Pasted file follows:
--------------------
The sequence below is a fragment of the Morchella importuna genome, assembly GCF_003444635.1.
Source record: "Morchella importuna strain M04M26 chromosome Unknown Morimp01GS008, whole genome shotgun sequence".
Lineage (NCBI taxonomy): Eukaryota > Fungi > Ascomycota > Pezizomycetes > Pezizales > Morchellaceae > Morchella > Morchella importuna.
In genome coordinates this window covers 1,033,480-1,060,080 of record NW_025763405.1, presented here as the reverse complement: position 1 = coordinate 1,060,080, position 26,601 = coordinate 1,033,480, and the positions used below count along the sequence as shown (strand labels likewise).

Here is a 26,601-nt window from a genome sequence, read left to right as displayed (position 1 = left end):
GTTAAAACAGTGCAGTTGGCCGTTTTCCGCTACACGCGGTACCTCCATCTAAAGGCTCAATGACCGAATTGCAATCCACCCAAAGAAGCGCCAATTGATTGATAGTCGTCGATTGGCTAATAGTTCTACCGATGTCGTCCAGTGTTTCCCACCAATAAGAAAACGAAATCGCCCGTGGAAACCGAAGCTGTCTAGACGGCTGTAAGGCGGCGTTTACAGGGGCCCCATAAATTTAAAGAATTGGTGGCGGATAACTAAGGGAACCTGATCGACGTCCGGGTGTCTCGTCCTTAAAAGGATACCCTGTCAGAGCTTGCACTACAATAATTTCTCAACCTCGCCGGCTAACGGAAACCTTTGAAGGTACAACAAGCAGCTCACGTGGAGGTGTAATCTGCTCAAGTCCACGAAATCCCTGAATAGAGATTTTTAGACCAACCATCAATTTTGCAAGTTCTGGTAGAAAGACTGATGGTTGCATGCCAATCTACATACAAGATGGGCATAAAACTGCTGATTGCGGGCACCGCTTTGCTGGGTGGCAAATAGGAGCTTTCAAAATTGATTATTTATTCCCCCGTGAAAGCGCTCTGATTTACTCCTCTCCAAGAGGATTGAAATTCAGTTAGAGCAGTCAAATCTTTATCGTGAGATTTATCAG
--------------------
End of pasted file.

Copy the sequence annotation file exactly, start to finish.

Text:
The sequence below is a fragment of the Morchella importuna genome, assembly GCF_003444635.1.
Source record: "Morchella importuna strain M04M26 chromosome Unknown Morimp01GS008, whole genome shotgun sequence".
Lineage (NCBI taxonomy): Eukaryota > Fungi > Ascomycota > Pezizomycetes > Pezizales > Morchellaceae > Morchella > Morchella importuna.
In genome coordinates this window covers 1,033,480-1,060,080 of record NW_025763405.1, presented here as the reverse complement: position 1 = coordinate 1,060,080, position 26,601 = coordinate 1,033,480, and the positions used below count along the sequence as shown (strand labels likewise).

Here is a 26,601-nt window from a genome sequence, read left to right as displayed (position 1 = left end):
GTTAAAACAGTGCAGTTGGCCGTTTTCCGCTACACGCGGTACCTCCATCTAAAGGCTCAATGACCGAATTGCAATCCACCCAAAGAAGCGCCAATTGATTGATAGTCGTCGATTGGCTAATAGTTCTACCGATGTCGTCCAGTGTTTCCCACCAATAAGAAAACGAAATCGCCCGTGGAAACCGAAGCTGTCTAGACGGCTGTAAGGCGGCGTTTACAGGGGCCCCATAAATTTAAAGAATTGGTGGCGGATAACTAAGGGAACCTGATCGACGTCCGGGTGTCTCGTCCTTAAAAGGATACCCTGTCAGAGCTTGCACTACAATAATTTCTCAACCTCGCCGGCTAACGGAAACCTTTGAAGGTACAACAAGCAGCTCACGTGGAGGTGTAATCTGCTCAAGTCCACGAAATCCCTGAATAGAGATTTTTAGACCAACCATCAATTTTGCAAGTTCTGGTAGAAAGACTGATGGTTGCATGCCAATCTACATACAAGATGGGCATAAAACTGCTGATTGCGGGCACCGCTTTGCTGGGTGGCAAATAGGAGCTTTCAAAATTGATTATTTATTCCCCCGTGAAAGCGCTCTGATTTACTCCTCTCCAAGAGGATTGAAATTCAGTTAGAGCAGTCAAATCTTTATCGTGAGATTTATCAG